OK, Monkeh16 & tempeteduson...
...you're probably right in that I either should have done a more through job of covering power consumption or not done it at all. So, since I already did it, I went back and studied the issue some more and rewrote more complete findings in that section.
We know from testing many 2.5" drives in the past that they typically idle at 1W or less, and peak at about 2.5W during write/read operation. A reading of the USB 2.0 and 3.0 Specifications indicates that maximum rated current for each port is 500mA and 900mA, respectively, at 5V. This translates to 2.5W per USB 2.0 port. The current is supplied by the 5V standby line in a PC, usually rated for at least 2.5A. However, the specs appear to be recommended ratings for external USB devices. The Intel ATX12V Power Supply Design guide v2.2 mentions, for example, that on wakeup, an external USB device may cause a "peak currents as high as 3.5A lasting no more than 3 seconds", referring probably to spin-up of an external hard drive. It's not clear whether there is current limiting in the port circuitry; non-compliant devices might be able to draw more than 2.5W, with potential higher than normal long-term stress on the USB circuitry in the PC.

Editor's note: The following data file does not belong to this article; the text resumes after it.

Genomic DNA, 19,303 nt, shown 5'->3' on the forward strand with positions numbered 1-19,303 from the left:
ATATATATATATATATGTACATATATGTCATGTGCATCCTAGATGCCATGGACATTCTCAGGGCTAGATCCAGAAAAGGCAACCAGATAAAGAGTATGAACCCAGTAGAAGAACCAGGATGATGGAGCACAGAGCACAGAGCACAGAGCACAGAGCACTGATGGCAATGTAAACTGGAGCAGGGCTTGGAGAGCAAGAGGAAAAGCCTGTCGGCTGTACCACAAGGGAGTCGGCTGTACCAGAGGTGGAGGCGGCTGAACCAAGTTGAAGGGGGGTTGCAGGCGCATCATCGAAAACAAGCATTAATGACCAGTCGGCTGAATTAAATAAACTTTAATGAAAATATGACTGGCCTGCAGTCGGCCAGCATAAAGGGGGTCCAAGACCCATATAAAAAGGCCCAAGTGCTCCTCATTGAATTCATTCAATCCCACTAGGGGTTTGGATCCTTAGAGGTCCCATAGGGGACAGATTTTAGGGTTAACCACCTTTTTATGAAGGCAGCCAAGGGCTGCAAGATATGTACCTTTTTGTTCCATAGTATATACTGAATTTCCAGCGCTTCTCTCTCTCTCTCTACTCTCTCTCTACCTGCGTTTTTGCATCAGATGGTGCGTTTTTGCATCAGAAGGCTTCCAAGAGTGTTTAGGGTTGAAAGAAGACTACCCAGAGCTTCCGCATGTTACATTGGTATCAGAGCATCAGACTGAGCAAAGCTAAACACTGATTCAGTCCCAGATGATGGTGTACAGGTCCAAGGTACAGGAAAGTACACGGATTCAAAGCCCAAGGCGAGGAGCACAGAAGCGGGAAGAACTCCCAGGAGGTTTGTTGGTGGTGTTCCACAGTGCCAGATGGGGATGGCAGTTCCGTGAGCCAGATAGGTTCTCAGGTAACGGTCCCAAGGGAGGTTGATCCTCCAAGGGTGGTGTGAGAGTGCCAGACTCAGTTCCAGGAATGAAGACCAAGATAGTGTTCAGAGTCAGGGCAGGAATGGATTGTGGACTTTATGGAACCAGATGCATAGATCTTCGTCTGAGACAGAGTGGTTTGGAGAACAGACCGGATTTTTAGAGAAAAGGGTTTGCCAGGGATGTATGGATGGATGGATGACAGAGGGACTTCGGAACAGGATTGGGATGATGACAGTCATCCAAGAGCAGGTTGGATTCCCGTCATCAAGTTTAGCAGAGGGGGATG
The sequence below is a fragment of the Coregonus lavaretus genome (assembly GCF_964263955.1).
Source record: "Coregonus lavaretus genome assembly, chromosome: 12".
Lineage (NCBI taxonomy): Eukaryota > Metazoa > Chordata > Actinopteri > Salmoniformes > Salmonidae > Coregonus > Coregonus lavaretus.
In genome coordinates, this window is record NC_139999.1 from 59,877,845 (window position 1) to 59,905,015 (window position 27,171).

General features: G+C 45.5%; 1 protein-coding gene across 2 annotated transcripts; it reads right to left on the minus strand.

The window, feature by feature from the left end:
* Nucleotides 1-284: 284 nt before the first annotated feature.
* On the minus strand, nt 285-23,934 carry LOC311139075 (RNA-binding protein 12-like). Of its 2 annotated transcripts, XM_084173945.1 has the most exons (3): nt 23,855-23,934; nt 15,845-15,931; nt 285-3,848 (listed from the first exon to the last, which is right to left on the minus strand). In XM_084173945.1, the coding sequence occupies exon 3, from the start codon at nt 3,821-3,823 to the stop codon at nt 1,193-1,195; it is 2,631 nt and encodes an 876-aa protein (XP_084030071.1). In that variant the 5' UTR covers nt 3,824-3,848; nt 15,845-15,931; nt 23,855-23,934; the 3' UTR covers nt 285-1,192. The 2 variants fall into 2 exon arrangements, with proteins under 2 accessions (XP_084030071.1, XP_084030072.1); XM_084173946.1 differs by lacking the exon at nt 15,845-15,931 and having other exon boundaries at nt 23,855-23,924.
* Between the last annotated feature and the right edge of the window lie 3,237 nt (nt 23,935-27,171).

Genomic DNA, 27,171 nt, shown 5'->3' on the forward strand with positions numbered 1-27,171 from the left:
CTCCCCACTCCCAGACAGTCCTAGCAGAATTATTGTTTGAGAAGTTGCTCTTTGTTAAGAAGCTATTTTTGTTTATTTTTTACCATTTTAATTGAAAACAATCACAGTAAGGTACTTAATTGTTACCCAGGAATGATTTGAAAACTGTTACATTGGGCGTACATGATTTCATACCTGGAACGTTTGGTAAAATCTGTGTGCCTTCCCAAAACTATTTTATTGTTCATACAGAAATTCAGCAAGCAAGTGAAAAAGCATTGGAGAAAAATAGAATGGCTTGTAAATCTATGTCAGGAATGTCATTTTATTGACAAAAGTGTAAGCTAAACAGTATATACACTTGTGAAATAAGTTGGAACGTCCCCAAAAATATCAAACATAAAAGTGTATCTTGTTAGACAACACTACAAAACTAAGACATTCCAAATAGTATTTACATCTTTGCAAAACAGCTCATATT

In the recent past, some external 2.5" drives were supplied with a USB cable that had two plugs on the PC side to ensure enough current could be drawn safely. As you know from photos above, the cables for these FreeAgent Go drives have just one port per end. Still, the drive in our FreeAgent Go 1TB is rated for 0.75A at +5V or 3.75W, probably the maximum at spin-up. (See the last page for photos and details.)
It's not easy to test the power draw through a USB connection. About the best we could come up with was to monitor the power draw of a laptop while running these USB 2.0 external drives from it. The battery from the notebook was removed altogether to prevent any extra power going to charge the battery.
The result aren't exactly definitive, but it appears that the 640GB and 1TB draw about the same power from the USB line when idle. The 2.6~2.7W AC additional at idle seems inordinately high given that the drives actually pull no more than 1W DC, even if you includes the power lost through the AC/DC conversion of the laptop. During read/write, the power jumps to around 5~6W AC maximum, which again seems too high. In any case, running these (or any) USB-powered drives off a laptop will have some impact on overall run time on battery; many low power laptops draw just 10~15W AC in normal use, so even the minimal additional load of a USB drive in idle could result in a 10~20% reduction in untethered run time.